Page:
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Archive for Thursday, October 5, 1995

COMMISSIONERS AGREE TO UP COST OF UTILITIES

October 5, 1995

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Increased rates for water and sewer service, if agreed to, go into effect Jan. 1.

City residents should brace for more expensive water and sewer service next year, but new residents could end up with even stiffer cost increases.

During a study session Wednesday, Lawrence city commissioners agreed in concept to boost current utility bills next year.

The average residential customer, who now pays $37.44 a month, would pay $39.62 monthly next year -- an increase of $2.18 a month, or 6 percent.

But three commissioners also cautioned that they would support the rate increases only if new developments picked up a larger share of utility costs.

Residential, commercial and industrial growth is forcing the city to increase rates, they agreed, so new customers likely should shoulder a larger burden than the city's current customers.

"Growth is causing us to put tons of money into this," Commissioner Jo Andersen said. "I have a real problem with increasing the fees for people who already live here ... and are not seeing an increase in service."

Commissioners Allen Levine and John Nalbandian agree. If the city needs spend $44 million to expand its current sewer treatment plant, they said, new residents and businesses likely should contribute more money than people already living here.

The form of such payments needs further review, they said, but the city's rate consultant recommends assessing each new homes a one-time charge of $690 for water and sewer service.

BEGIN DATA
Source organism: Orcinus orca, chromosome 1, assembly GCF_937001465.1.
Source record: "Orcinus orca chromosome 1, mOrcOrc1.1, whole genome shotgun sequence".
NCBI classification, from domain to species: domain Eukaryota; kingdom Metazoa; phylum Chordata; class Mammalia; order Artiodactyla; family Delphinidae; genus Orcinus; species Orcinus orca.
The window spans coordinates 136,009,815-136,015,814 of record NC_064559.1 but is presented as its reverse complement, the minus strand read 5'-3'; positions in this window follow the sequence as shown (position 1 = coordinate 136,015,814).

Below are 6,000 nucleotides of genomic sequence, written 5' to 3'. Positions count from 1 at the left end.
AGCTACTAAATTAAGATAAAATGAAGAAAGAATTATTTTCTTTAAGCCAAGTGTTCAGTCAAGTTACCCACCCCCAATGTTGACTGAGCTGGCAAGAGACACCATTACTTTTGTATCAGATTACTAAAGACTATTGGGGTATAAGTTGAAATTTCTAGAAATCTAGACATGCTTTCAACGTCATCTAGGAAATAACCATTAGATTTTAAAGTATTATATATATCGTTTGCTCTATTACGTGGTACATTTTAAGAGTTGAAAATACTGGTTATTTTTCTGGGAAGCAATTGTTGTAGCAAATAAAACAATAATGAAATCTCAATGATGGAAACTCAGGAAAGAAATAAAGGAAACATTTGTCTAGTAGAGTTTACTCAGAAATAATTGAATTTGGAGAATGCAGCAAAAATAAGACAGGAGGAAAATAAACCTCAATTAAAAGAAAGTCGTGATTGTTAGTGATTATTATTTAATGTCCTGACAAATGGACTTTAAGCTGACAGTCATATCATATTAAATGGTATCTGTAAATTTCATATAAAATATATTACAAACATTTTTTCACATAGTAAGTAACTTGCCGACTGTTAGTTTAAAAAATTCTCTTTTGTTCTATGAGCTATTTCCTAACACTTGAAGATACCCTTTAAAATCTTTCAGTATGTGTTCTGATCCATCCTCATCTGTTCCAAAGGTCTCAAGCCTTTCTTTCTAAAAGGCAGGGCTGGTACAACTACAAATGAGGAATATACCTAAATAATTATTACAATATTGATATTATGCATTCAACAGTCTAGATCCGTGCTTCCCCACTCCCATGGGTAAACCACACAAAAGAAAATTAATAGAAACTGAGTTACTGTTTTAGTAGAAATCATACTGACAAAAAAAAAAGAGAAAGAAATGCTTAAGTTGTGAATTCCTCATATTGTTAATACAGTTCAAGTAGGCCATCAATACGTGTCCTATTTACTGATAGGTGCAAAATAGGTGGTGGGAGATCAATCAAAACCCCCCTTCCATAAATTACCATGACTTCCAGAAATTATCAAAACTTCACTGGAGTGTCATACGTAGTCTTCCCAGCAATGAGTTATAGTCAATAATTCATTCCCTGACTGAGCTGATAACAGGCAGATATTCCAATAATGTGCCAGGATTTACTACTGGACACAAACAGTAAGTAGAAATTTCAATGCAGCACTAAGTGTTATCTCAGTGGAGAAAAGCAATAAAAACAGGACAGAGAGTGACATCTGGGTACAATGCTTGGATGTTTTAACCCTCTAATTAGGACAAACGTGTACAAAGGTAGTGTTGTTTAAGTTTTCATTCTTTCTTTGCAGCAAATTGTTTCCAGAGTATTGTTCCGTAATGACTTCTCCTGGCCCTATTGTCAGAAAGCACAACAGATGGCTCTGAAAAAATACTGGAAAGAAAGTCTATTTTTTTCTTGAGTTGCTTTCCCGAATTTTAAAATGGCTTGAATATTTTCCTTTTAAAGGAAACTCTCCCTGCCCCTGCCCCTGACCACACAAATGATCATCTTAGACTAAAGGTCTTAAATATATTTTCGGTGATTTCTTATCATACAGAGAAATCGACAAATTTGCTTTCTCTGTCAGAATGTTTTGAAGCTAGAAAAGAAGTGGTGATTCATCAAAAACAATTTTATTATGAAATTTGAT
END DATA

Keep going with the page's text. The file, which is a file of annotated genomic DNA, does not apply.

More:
Commissioner Bonnie Augustine, a banker, took issue with the possibility of new fees. New homes in Lawrence already are too expensive without the city adding new fees to be passed from developer to homeowner, she said.

"Growth does pay for itself," Augustine said.

Nalbandian, however, asked that city staffers study possibilities for assessing even more so-called "impact fees," which are designed to charge new developments for the increased services they require.

Such services include police and fire protection, parks facilities and school construction.

"The time may be ripe to look at the entire issue of impact fees again," he said. "Let's bite the bullet and say yes or no."

Although nobody likes rate increases, Mayor Bob Moody said, Lawrence residents should be more than happy with the value of their water and sewer service.

"We're talking about $30 a month," he said. "People are getting a hell of a bargain."

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